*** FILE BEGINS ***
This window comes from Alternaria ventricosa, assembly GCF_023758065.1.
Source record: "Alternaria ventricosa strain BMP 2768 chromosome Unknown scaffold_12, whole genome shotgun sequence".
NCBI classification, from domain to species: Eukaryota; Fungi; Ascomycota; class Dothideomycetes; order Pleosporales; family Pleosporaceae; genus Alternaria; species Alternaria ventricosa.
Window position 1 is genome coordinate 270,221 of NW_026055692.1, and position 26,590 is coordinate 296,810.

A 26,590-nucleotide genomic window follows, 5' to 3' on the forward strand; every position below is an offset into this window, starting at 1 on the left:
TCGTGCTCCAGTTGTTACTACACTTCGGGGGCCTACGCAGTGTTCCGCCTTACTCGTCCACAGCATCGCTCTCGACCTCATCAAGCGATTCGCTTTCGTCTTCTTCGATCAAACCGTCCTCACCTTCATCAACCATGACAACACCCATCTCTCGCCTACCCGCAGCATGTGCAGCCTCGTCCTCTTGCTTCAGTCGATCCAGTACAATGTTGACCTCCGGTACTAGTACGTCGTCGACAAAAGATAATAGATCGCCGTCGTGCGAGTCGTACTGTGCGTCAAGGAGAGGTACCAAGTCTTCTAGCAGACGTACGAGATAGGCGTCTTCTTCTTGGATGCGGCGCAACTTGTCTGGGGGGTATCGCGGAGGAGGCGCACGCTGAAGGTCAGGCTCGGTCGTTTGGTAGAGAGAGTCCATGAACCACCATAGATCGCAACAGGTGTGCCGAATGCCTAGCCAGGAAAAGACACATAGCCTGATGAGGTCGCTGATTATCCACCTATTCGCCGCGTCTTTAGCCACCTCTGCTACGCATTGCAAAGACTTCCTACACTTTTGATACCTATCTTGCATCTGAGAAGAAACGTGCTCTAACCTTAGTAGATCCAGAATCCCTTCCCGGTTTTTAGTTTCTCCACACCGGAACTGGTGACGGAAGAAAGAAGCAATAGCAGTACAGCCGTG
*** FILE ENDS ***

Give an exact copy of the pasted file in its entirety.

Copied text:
This window comes from Alternaria ventricosa, assembly GCF_023758065.1.
Source record: "Alternaria ventricosa strain BMP 2768 chromosome Unknown scaffold_12, whole genome shotgun sequence".
NCBI classification, from domain to species: Eukaryota; Fungi; Ascomycota; class Dothideomycetes; order Pleosporales; family Pleosporaceae; genus Alternaria; species Alternaria ventricosa.
Window position 1 is genome coordinate 270,221 of NW_026055692.1, and position 26,590 is coordinate 296,810.

A 26,590-nucleotide genomic window follows, 5' to 3' on the forward strand; every position below is an offset into this window, starting at 1 on the left:
TCGTGCTCCAGTTGTTACTACACTTCGGGGGCCTACGCAGTGTTCCGCCTTACTCGTCCACAGCATCGCTCTCGACCTCATCAAGCGATTCGCTTTCGTCTTCTTCGATCAAACCGTCCTCACCTTCATCAACCATGACAACACCCATCTCTCGCCTACCCGCAGCATGTGCAGCCTCGTCCTCTTGCTTCAGTCGATCCAGTACAATGTTGACCTCCGGTACTAGTACGTCGTCGACAAAAGATAATAGATCGCCGTCGTGCGAGTCGTACTGTGCGTCAAGGAGAGGTACCAAGTCTTCTAGCAGACGTACGAGATAGGCGTCTTCTTCTTGGATGCGGCGCAACTTGTCTGGGGGGTATCGCGGAGGAGGCGCACGCTGAAGGTCAGGCTCGGTCGTTTGGTAGAGAGAGTCCATGAACCACCATAGATCGCAACAGGTGTGCCGAATGCCTAGCCAGGAAAAGACACATAGCCTGATGAGGTCGCTGATTATCCACCTATTCGCCGCGTCTTTAGCCACCTCTGCTACGCATTGCAAAGACTTCCTACACTTTTGATACCTATCTTGCATCTGAGAAGAAACGTGCTCTAACCTTAGTAGATCCAGAATCCCTTCCCGGTTTTTAGTTTCTCCACACCGGAACTGGTGACGGAAGAAAGAAGCAATAGCAGTACAGCCGTG